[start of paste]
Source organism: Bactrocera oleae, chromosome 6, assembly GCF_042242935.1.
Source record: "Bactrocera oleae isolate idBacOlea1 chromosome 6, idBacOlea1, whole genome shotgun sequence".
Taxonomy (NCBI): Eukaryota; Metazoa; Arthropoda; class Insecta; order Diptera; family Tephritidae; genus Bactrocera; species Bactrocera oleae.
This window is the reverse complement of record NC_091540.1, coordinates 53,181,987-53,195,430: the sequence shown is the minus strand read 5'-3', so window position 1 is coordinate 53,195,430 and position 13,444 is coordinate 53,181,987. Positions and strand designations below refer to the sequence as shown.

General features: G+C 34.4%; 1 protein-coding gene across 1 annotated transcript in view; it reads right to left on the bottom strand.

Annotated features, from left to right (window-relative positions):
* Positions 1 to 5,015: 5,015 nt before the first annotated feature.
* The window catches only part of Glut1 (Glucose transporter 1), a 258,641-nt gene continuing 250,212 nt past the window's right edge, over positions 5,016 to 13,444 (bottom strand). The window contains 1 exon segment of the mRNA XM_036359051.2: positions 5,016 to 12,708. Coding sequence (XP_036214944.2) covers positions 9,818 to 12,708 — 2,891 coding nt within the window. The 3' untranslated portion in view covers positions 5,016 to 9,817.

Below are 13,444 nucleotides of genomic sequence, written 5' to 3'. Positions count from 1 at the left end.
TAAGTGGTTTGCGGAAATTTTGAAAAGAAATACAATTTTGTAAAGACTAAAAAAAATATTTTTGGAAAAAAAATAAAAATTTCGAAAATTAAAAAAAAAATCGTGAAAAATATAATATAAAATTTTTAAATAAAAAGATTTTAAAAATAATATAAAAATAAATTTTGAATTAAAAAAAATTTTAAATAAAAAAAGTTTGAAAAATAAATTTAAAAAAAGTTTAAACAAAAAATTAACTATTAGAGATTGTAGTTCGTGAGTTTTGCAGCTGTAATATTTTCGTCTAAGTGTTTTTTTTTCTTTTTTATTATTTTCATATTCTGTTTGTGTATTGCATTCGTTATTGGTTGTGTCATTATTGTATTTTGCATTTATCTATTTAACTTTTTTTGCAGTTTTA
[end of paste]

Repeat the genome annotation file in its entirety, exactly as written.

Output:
Source organism: Bactrocera oleae, chromosome 6, assembly GCF_042242935.1.
Source record: "Bactrocera oleae isolate idBacOlea1 chromosome 6, idBacOlea1, whole genome shotgun sequence".
Taxonomy (NCBI): Eukaryota; Metazoa; Arthropoda; class Insecta; order Diptera; family Tephritidae; genus Bactrocera; species Bactrocera oleae.
This window is the reverse complement of record NC_091540.1, coordinates 53,181,987-53,195,430: the sequence shown is the minus strand read 5'-3', so window position 1 is coordinate 53,195,430 and position 13,444 is coordinate 53,181,987. Positions and strand designations below refer to the sequence as shown.

General features: G+C 34.4%; 1 protein-coding gene across 1 annotated transcript in view; it reads right to left on the bottom strand.

Annotated features, from left to right (window-relative positions):
* Positions 1 to 5,015: 5,015 nt before the first annotated feature.
* The window catches only part of Glut1 (Glucose transporter 1), a 258,641-nt gene continuing 250,212 nt past the window's right edge, over positions 5,016 to 13,444 (bottom strand). The window contains 1 exon segment of the mRNA XM_036359051.2: positions 5,016 to 12,708. Coding sequence (XP_036214944.2) covers positions 9,818 to 12,708 — 2,891 coding nt within the window. The 3' untranslated portion in view covers positions 5,016 to 9,817.

Below are 13,444 nucleotides of genomic sequence, written 5' to 3'. Positions count from 1 at the left end.
TAAGTGGTTTGCGGAAATTTTGAAAAGAAATACAATTTTGTAAAGACTAAAAAAAATATTTTTGGAAAAAAAATAAAAATTTCGAAAATTAAAAAAAAAATCGTGAAAAATATAATATAAAATTTTTAAATAAAAAGATTTTAAAAATAATATAAAAATAAATTTTGAATTAAAAAAAATTTTAAATAAAAAAAGTTTGAAAAATAAATTTAAAAAAAGTTTAAACAAAAAATTAACTATTAGAGATTGTAGTTCGTGAGTTTTGCAGCTGTAATATTTTCGTCTAAGTGTTTTTTTTTCTTTTTTATTATTTTCATATTCTGTTTGTGTATTGCATTCGTTATTGGTTGTGTCATTATTGTATTTTGCATTTATCTATTTAACTTTTTTTGCAGTTTTA